waterBob Emergency Drinking Water Storage. In the opening scene of The Road, the main character begins to fill the bathtub with water. His wife asks why he’s taking a bath and he simply says “I’m not.”
While filling the bathtub, and anything else you can in an emergency situation is a good idea, it’s not the most sanitary. Water stored in an open bathtub, with dirt, soap film, potentially harsh cleaning chemicals, and exposure to debris will spoil and become useless.
The waterBob solves these problems and provides an easy way to fill the tub with up to 100 gallons (most tubs hold 35 to 50 gallons) of clean water that can be used for drinking, cooking, washing and flushing. It keeps water fresh and clean for up to 16 weeks and includes a siphon pump to easily dispense the water into jugs or pitchers. Pretty sweet, don’t you think?
The waterBob is a must in an apartment, or anywhere else storage is limited.
Water Barrels. For those who have space, these 55-gallon, food-grade, water barrels are an affordable way to store a large amount of water for long-term disaster preparedness. II recommend that you replace the water every five years.
At 55 gallons per barrel, one barrel will last one person 55 days.
You can get your barrels here.
To store water in the barrels properly, be sure to use a food grade hose when filling, add water preserver (some say it’s not necessary if using city water which already has chlorine). Don’t forget a pump and smaller bottles such as the Aqua-Tainer for transport.
For a sustainable, long-term, stay-in-place water source, a good well is the best possible scenario. If your pump requires electricity, be sure to have a grid-down solution in place. Get a hand pump and invest in a generator, or even better, solar power to run the electric pump.
Lakes, Ponds, Rivers, Streams
Depending on where you live, you might have access to natural water sources like lakes, ponds, rivers, and streams. If you do, figure out where they are and how you can access them now. Remember, it is never safe to drink from these sources without first purifying the water and make sure you think about how you can transport the water from the source to your home.
Trees, Plants, the Air
These are last-ditch options. But hey, if you find yourself dehydrating to death, they are worth trying.
Trees and plants
To gather water from trees, tie a plastic bag around a branch or couple of branches with leaves and let sit overnight. In the morning collect the water that has built up inside the bag from condensation.
Collect morning dew from trees and plants by wiping dew from wet surfaces with an absorbent cloth, and then wring the water out. You can also tie cloths around your ankles, or use clean socks and then walk through wet grass to quickly collect water.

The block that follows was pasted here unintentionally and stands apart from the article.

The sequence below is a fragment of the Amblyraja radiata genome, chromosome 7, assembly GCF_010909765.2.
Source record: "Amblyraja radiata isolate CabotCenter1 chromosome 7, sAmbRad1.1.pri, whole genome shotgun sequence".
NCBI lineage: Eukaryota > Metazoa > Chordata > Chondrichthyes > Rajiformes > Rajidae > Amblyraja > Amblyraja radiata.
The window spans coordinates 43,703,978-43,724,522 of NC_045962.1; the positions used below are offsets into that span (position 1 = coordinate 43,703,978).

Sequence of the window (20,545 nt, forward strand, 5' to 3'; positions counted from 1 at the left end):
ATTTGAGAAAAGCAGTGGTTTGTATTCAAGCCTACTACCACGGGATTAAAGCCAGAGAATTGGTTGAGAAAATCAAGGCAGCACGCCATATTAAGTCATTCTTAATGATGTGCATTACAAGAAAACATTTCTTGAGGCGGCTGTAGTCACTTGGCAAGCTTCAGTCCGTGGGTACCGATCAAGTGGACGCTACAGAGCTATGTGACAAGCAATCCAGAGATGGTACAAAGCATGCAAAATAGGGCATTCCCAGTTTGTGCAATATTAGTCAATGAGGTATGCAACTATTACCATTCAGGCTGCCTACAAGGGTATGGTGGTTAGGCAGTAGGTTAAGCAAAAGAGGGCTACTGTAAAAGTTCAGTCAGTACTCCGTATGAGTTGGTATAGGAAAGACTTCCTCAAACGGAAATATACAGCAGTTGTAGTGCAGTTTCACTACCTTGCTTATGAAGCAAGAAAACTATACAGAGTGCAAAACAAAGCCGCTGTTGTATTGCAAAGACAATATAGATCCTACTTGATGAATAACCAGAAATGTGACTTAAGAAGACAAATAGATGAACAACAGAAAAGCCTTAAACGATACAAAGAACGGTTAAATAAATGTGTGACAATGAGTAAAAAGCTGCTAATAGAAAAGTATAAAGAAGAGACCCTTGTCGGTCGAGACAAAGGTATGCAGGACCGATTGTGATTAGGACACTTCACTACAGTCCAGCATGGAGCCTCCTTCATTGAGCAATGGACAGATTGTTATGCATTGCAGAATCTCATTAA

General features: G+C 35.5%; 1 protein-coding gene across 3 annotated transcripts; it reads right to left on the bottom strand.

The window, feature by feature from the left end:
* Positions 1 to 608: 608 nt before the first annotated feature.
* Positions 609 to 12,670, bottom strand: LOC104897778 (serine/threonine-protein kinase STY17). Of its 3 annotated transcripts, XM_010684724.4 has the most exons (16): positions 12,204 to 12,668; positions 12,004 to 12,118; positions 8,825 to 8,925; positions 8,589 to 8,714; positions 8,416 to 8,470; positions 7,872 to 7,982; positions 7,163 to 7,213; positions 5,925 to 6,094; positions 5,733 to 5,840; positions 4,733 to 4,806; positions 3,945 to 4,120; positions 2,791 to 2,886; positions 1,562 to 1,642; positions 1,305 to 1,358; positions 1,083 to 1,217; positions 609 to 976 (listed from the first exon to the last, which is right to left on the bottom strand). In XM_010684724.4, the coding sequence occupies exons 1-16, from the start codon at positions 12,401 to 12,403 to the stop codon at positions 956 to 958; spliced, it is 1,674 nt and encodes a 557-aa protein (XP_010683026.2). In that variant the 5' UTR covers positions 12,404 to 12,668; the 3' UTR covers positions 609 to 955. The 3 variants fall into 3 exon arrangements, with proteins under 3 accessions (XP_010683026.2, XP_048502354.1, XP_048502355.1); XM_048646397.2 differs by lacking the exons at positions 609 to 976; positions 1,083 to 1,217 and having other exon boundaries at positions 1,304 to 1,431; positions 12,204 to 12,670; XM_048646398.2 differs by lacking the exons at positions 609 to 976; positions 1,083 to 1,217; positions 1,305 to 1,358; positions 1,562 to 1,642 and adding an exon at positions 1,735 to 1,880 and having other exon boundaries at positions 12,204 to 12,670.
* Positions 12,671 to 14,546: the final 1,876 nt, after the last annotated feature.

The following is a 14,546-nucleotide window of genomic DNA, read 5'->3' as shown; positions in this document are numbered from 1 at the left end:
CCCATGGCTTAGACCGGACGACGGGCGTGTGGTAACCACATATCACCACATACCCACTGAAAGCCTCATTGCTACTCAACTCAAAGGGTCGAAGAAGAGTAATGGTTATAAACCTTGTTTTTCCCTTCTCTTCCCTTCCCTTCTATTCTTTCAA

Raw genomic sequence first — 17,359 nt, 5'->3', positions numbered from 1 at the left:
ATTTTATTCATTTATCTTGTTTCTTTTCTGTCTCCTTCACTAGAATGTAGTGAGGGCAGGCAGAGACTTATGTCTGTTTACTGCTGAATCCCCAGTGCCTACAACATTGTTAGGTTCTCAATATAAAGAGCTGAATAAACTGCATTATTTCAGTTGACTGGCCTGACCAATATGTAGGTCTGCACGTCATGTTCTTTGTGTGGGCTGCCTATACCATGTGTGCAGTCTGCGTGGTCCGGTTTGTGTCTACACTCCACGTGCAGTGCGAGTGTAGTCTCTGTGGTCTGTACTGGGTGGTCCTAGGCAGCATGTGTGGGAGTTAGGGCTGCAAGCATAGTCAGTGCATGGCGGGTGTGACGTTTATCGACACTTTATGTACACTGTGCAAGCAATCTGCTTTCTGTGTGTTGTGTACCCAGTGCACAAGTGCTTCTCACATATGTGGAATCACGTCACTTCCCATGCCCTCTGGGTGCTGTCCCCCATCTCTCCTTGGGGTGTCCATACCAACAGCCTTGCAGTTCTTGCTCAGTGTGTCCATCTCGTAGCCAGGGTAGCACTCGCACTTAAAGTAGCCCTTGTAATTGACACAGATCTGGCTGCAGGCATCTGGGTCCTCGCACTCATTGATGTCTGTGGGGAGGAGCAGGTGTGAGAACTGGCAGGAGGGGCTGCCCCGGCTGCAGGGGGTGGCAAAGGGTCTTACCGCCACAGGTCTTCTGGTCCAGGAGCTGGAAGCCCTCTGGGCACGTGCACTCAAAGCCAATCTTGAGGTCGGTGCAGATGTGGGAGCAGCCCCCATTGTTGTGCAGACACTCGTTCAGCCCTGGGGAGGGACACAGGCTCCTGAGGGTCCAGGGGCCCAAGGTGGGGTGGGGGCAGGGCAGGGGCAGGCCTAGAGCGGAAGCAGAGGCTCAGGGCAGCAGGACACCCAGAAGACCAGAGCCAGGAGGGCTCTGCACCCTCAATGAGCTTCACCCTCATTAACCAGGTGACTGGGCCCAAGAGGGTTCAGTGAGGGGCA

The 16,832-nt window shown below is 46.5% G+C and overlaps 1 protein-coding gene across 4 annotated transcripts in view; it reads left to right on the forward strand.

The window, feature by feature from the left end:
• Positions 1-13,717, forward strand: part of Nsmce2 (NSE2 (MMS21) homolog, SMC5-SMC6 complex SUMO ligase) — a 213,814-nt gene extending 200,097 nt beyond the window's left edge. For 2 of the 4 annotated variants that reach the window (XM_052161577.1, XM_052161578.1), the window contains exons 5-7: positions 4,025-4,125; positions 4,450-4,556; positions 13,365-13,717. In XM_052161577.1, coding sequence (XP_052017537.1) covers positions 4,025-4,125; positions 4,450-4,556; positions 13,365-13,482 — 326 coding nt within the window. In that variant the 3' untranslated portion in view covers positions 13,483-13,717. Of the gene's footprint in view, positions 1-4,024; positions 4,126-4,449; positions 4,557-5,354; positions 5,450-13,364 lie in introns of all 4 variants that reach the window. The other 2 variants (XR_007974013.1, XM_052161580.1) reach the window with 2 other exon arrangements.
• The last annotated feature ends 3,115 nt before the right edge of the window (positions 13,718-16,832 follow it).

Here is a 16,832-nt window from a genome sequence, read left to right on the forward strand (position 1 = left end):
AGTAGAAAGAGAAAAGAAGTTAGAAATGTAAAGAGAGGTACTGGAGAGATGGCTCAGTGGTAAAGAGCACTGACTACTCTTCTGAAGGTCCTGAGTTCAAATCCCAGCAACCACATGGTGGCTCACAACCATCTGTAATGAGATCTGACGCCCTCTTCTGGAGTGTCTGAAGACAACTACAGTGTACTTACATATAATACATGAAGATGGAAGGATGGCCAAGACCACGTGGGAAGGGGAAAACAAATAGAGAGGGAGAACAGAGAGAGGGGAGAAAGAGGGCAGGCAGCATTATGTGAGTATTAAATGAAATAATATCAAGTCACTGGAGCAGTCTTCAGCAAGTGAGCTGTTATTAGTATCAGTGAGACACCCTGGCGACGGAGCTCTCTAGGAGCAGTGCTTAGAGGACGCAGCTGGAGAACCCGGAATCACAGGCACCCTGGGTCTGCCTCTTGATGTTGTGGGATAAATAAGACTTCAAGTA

There are a number of plants that contain water, such as agave, aloe, and most species of barrel cacti. Learn which of these plantsFsky exist in your region now.
Wait a second. You’re saying I can get water from the air. Yes, sir. You can. There are at least two methods for pulling water from the air.
Okay, so a solar still doesn’t exactly pull water from the air, but it does use the process of heat transfer from the sun and evaporation and cooling to distil water from the ground or other contaminated sources of moisture. Here is a simple method to build such as till.
Dig a hole, as large as you can to accommodate your tarp or sheet of plastic when laid over the hole. Put any available contaminated water in the hole as well as any other sources of moisture such as leaves or grass. Place a cup or pan in the center of the hole, and throw a tarp or piece of plastic over the hole. Secure with stakes or rocks. Put a rock or other weight directly over the cup so that when the water evaporates onto the bottom surface of the tarp, it will run down to the center to the weight and drip into the cup below.
Dehumidifiers do pull water from the air. They begin by using a fan to draw in ambient indoor air. This air runs over a condensing coil, which, like a glass of cold water, pulls moisture from the air using condensation. The drier air is then passed through a warmer coil that returns it to approximately room temperature. The accumulated liquid condensation, called condensate, is collected in a bucket or piped outdoors through a tube.
Please keep these issues in mind when considering the use of a dehumidifier. First, you will need electricity. Secondly, the water from a typical dehumidifier contains contaminants and must be purified. Thirdly, distilled water contains no minerals, which may not be the healthiest for long-term use. You may want to add minerals back into the water.
There are systems available on the market, which do produce safe drinking water. Two such models suitable for home use are Air2Water’s dolphin line, which the company claims can produce clean water at the cost of $0.16 to $0.52 per gallon, and RainCloud’s C-15, which costs about $1,000 wholesale.
Rain Barrels. What better way to collect water than from the sky? Whoda thunk? It’s great to know that nothing nasty has been added. And it’s free once you have the equipment.